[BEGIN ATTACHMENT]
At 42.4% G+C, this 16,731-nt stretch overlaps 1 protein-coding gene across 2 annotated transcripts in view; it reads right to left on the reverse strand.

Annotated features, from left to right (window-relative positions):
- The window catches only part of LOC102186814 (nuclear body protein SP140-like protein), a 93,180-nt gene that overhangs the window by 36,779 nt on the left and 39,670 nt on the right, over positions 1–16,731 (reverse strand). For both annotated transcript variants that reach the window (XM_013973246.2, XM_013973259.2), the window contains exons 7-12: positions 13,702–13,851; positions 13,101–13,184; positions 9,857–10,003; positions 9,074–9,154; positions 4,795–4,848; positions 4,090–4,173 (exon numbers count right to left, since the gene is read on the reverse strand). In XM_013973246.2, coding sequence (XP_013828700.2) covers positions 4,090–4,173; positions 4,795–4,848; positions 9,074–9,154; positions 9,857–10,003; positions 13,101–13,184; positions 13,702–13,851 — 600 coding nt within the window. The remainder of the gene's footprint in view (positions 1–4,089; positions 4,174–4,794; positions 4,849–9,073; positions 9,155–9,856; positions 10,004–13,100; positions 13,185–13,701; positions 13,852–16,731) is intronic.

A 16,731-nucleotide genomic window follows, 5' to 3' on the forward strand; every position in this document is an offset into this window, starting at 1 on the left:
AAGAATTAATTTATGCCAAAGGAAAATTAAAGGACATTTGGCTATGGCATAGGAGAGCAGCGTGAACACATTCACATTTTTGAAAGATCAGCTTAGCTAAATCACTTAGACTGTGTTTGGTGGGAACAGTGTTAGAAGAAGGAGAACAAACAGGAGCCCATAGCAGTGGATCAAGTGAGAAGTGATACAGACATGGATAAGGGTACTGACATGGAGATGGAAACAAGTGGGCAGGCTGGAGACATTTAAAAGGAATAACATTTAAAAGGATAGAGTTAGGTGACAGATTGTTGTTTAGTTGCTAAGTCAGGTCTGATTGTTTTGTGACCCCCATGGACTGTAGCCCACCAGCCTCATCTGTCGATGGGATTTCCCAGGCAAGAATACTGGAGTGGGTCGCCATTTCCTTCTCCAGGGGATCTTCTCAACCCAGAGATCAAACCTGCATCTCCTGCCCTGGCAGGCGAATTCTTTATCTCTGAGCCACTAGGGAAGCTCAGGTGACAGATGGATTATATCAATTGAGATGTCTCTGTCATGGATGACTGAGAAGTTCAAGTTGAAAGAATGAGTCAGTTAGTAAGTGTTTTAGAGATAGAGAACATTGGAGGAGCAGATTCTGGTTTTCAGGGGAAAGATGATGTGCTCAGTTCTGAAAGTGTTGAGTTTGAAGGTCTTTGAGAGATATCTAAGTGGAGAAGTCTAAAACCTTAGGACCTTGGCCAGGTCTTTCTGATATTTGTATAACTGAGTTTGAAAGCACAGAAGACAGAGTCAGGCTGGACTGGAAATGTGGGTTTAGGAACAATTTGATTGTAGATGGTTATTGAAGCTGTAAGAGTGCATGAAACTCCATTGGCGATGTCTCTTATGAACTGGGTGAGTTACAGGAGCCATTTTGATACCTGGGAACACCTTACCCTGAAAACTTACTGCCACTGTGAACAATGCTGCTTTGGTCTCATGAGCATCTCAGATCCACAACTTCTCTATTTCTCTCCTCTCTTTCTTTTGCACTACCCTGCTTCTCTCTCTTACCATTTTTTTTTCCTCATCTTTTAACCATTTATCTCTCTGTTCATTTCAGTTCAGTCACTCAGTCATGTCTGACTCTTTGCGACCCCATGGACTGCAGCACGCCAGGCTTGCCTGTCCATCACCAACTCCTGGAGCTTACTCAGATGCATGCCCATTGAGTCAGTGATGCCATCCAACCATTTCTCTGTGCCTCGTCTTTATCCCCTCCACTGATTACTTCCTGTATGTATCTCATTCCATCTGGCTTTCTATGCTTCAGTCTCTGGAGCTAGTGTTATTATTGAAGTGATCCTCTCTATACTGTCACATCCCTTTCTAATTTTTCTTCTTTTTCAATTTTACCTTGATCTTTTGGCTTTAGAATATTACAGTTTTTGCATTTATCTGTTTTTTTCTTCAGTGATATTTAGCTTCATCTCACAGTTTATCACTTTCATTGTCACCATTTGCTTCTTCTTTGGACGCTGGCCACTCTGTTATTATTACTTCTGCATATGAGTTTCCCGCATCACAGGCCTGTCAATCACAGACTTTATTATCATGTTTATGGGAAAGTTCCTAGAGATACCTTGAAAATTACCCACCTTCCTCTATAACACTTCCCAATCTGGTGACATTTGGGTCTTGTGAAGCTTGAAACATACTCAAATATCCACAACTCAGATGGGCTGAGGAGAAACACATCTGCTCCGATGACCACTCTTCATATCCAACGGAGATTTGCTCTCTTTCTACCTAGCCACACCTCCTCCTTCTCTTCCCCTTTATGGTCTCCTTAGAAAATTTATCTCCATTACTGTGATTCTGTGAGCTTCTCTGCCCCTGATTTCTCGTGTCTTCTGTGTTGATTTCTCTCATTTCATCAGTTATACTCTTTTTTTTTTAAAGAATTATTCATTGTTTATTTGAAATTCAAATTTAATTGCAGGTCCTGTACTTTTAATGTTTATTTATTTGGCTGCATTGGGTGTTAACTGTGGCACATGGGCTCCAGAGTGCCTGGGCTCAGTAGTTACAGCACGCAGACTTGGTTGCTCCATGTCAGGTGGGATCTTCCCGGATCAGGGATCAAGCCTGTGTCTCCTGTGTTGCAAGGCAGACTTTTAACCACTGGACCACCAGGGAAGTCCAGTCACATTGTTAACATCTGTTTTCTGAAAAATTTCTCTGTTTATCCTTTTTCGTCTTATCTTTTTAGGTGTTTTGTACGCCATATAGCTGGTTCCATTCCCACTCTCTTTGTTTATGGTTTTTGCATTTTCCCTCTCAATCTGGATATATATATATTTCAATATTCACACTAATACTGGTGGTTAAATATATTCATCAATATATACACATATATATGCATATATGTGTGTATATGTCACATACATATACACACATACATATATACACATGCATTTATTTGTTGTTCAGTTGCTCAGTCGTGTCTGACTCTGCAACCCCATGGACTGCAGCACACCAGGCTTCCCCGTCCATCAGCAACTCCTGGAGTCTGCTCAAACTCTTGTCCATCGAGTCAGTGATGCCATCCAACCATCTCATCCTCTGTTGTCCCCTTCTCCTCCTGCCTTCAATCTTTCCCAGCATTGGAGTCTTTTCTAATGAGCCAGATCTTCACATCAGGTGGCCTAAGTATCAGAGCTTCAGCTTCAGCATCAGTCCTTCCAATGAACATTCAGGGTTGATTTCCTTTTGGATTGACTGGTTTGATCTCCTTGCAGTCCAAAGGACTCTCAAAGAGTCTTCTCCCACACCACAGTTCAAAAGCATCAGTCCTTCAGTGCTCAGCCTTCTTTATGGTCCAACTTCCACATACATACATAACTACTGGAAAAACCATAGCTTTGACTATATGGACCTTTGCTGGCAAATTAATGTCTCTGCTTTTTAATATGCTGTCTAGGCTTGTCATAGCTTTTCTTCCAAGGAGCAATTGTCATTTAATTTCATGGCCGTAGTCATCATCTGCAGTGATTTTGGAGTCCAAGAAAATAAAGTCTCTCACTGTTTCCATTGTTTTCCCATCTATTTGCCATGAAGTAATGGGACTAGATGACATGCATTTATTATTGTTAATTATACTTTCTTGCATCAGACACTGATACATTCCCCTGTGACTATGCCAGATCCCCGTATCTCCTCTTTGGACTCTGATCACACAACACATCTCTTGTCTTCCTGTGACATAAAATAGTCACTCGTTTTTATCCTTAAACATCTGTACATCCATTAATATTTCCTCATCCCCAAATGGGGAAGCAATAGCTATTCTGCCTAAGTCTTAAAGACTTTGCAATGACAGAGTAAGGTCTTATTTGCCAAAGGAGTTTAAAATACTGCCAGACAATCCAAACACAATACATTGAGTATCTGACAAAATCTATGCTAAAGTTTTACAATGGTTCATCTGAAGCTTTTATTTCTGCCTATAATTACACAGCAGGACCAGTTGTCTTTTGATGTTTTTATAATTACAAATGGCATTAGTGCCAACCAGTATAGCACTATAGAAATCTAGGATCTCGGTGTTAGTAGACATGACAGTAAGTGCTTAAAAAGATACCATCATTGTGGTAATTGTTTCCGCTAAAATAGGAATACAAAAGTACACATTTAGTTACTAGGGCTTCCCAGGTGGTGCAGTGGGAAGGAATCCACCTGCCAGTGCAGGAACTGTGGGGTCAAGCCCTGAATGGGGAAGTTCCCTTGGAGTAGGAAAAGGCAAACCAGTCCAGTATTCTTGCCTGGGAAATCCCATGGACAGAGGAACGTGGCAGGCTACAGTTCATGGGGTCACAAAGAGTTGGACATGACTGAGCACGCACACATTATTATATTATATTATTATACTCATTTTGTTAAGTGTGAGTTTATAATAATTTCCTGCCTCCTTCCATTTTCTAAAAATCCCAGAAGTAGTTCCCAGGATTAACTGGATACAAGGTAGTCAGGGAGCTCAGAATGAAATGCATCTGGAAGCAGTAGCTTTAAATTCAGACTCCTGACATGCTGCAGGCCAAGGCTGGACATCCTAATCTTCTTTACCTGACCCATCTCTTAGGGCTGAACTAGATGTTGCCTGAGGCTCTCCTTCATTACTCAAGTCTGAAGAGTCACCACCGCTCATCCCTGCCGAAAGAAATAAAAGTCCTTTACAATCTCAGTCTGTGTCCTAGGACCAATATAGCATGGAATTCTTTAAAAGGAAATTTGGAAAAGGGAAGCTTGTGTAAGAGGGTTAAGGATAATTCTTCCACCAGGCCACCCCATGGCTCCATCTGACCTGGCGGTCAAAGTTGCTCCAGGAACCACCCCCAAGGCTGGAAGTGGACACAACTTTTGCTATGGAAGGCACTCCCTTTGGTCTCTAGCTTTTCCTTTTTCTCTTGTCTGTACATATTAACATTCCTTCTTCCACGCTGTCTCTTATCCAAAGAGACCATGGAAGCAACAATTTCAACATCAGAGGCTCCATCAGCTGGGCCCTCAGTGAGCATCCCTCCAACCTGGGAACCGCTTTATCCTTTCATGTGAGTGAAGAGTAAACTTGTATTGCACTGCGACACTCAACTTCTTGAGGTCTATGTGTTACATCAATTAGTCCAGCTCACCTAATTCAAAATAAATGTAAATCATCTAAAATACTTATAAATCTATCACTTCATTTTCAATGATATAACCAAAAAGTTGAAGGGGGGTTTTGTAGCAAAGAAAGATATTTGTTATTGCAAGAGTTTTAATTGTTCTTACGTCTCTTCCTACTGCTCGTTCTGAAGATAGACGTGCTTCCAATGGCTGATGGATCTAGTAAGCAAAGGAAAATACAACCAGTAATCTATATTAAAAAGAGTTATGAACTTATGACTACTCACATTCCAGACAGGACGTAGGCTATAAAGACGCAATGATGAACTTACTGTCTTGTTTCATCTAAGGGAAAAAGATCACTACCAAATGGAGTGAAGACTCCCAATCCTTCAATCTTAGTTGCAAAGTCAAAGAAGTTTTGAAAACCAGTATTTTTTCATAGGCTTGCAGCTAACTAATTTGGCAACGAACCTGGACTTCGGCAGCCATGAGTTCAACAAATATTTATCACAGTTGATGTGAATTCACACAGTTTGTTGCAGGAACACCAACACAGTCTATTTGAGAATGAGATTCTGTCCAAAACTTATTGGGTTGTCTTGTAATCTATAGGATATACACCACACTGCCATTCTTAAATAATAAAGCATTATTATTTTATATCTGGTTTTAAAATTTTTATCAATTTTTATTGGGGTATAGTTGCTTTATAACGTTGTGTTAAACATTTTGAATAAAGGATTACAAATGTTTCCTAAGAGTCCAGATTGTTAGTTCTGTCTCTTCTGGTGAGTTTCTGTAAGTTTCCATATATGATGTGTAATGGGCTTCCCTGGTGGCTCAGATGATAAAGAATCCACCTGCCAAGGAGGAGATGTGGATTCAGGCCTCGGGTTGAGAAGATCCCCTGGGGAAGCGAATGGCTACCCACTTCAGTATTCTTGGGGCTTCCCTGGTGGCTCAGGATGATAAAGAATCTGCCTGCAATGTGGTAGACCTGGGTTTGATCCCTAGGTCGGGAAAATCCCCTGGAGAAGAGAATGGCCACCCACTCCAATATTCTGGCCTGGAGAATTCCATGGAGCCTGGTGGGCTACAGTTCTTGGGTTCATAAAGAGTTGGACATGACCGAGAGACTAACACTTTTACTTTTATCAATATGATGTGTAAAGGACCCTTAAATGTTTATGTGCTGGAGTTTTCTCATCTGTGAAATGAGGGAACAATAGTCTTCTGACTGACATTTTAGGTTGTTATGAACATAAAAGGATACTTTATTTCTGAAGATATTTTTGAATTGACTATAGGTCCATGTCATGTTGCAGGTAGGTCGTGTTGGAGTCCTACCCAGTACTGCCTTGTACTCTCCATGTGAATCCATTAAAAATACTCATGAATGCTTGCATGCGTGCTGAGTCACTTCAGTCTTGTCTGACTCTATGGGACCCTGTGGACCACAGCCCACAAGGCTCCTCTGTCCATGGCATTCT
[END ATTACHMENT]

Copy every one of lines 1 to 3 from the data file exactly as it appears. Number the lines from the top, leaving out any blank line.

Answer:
At 42.4% G+C, this 16,731-nt stretch overlaps 1 protein-coding gene across 2 annotated transcripts in view; it reads right to left on the reverse strand.

Annotated features, from left to right (window-relative positions):
- The window catches only part of LOC102186814 (nuclear body protein SP140-like protein), a 93,180-nt gene that overhangs the window by 36,779 nt on the left and 39,670 nt on the right, over positions 1–16,731 (reverse strand). For both annotated transcript variants that reach the window (XM_013973246.2, XM_013973259.2), the window contains exons 7-12: positions 13,702–13,851; positions 13,101–13,184; positions 9,857–10,003; positions 9,074–9,154; positions 4,795–4,848; positions 4,090–4,173 (exon numbers count right to left, since the gene is read on the reverse strand). In XM_013973246.2, coding sequence (XP_013828700.2) covers positions 4,090–4,173; positions 4,795–4,848; positions 9,074–9,154; positions 9,857–10,003; positions 13,101–13,184; positions 13,702–13,851 — 600 coding nt within the window. The remainder of the gene's footprint in view (positions 1–4,089; positions 4,174–4,794; positions 4,849–9,073; positions 9,155–9,856; positions 10,004–13,100; positions 13,185–13,701; positions 13,852–16,731) is intronic.